transcribed into RNA? It causes DNA mania…What does DNA do when it’s not being
- Quote of the Day
“DNA, you know, is Midas’ gold. Everyone who touches it goes mad.”
Read the rest in [1,2]
- Horace Freeland Judson (1996) The Eighth Day of Creation: Makers of the Revolution in Biology
- John Sulston (2006) Won for All: How the Drosophila Genome was sequenced: a book by Michael Ashburner
- André Pichot (1999) Histoire de la notion de gène (one of the first documented uses of the phrase “DNA mania”)
- Denis Noble (2006) The Music of Life: Biology Beyond the Genome (an antidote to DNA mania and the Dawkinian gene-centric view of Life)
- DNA Photograph taken by Unapersona in Ciutat de les Arts i les Ciències, Calatrava building, Valencia, Spain.
Do you or your colleagues ever suffer from DNA mania [3,4]? A biochemist friend of mine once semi-jokingly remarked that people’s manic obsession with DNA is a bit like buying some food and being more interested in the bar-code on the packaging, than the food inside. In his particular area of research, DNA is about as exciting as bar-codes, because it doesn’t even leave the nucleus of the cell, at least in Eukaryotes. I wonder what readers of nodalpoint think of this analogy? Anyway, as a result of this philosophy, most of his community have developed an unhealthy and manic interest in proteins rather than DNA. You could call this particular obsessive-compulsive disorder “protein mania”.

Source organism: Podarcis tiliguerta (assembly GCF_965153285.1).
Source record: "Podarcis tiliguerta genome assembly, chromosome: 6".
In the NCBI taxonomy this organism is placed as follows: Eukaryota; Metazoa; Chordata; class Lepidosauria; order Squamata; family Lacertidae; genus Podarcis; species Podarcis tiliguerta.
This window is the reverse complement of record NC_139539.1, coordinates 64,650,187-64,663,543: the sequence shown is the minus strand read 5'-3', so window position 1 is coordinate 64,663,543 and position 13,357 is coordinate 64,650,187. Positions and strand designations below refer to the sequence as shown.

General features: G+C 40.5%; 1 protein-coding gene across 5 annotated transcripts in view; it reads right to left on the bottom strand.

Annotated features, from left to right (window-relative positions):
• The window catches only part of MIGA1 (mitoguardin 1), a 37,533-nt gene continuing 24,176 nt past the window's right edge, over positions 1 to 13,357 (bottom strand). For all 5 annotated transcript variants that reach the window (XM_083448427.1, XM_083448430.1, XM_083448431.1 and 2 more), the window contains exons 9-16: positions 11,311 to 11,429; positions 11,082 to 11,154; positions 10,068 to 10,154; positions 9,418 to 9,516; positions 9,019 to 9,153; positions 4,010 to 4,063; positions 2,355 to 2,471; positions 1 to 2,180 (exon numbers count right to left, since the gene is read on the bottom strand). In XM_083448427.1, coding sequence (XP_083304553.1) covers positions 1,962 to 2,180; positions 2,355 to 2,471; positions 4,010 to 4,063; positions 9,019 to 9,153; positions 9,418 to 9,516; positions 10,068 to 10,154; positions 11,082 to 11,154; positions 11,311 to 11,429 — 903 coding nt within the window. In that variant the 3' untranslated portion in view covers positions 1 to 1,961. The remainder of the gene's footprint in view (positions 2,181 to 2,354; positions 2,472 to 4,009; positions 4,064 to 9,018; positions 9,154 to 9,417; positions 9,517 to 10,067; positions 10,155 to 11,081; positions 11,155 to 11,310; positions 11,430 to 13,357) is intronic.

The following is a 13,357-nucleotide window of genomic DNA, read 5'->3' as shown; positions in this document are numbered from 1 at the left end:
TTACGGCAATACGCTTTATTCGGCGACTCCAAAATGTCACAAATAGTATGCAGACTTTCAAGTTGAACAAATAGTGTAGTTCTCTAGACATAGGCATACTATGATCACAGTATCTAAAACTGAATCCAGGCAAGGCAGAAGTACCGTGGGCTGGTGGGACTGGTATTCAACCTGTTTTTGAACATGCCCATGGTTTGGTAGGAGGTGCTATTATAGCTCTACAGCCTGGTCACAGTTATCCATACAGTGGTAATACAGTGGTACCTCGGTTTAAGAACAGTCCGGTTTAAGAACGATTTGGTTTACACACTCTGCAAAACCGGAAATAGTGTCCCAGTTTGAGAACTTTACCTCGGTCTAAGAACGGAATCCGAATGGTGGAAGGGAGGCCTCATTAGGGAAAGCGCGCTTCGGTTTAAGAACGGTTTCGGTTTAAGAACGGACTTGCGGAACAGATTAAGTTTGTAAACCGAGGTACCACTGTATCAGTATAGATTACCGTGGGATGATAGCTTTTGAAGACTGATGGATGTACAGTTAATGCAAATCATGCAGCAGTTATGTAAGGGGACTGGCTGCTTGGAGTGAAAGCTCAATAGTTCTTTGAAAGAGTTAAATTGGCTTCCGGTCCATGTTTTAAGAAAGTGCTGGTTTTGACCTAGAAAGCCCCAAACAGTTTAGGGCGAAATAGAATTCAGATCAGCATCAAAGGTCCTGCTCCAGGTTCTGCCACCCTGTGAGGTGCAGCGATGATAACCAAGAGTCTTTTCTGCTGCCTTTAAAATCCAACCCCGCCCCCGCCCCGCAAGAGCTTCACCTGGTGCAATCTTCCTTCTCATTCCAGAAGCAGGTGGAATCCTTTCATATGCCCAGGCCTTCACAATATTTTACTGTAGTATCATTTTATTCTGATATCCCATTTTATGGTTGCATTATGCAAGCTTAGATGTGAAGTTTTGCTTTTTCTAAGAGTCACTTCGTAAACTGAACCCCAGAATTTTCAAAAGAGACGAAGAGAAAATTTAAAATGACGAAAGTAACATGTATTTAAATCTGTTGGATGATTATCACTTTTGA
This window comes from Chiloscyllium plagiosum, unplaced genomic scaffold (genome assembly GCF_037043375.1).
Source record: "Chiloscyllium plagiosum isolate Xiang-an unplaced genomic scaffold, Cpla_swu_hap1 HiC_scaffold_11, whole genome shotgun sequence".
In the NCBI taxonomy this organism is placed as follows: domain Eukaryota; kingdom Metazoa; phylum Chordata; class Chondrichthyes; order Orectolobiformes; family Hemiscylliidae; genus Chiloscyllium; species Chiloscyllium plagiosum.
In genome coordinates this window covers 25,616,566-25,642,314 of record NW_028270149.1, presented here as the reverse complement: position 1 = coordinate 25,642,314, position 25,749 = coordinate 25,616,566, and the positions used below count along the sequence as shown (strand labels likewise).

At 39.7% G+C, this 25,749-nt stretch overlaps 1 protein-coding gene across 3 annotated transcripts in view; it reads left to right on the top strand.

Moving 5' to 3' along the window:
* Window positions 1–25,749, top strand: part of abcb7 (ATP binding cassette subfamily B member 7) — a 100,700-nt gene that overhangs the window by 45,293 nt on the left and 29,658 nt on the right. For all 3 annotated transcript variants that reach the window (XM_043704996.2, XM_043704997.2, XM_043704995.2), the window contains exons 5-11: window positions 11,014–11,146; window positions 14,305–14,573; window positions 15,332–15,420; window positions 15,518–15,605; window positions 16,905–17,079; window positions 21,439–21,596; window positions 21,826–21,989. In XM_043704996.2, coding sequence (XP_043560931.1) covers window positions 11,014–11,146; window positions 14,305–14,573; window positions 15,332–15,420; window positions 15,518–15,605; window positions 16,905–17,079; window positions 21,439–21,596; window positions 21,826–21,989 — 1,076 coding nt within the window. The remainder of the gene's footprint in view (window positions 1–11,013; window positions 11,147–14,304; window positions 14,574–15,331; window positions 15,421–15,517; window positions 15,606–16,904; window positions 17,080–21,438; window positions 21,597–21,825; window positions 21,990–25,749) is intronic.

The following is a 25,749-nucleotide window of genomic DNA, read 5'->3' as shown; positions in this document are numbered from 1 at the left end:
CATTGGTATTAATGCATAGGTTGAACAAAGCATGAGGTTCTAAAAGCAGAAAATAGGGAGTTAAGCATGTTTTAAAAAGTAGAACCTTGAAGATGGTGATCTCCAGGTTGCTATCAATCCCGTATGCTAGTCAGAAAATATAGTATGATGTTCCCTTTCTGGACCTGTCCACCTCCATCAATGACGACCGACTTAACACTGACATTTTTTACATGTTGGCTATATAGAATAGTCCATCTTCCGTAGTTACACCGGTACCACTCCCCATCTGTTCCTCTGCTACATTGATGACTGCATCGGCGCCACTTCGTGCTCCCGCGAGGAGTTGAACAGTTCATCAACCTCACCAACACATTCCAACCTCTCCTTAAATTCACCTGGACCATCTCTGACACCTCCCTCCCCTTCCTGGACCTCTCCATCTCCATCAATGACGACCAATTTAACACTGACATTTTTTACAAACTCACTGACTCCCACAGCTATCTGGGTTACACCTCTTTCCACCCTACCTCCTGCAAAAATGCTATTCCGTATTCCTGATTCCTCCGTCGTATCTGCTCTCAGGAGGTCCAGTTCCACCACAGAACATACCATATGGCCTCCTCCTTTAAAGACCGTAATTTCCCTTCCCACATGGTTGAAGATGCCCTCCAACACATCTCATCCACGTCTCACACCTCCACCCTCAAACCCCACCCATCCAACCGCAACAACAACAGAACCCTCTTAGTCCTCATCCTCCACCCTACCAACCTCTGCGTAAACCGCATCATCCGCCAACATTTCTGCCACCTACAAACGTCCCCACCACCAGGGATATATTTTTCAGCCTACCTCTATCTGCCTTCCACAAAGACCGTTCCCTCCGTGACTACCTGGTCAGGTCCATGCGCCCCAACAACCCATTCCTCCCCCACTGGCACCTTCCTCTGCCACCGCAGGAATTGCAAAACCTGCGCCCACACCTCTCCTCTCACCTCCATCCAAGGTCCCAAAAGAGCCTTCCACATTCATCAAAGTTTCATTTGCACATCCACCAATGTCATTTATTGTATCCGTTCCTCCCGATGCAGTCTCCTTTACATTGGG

Depending on the scientific obsession(s) of your particular community, you might need to substitute Protein or RNA for DNA in the above quote, as appropriate. And if that is all too molecular for you, substitute any other of your favourite bioinformatics buzzwords.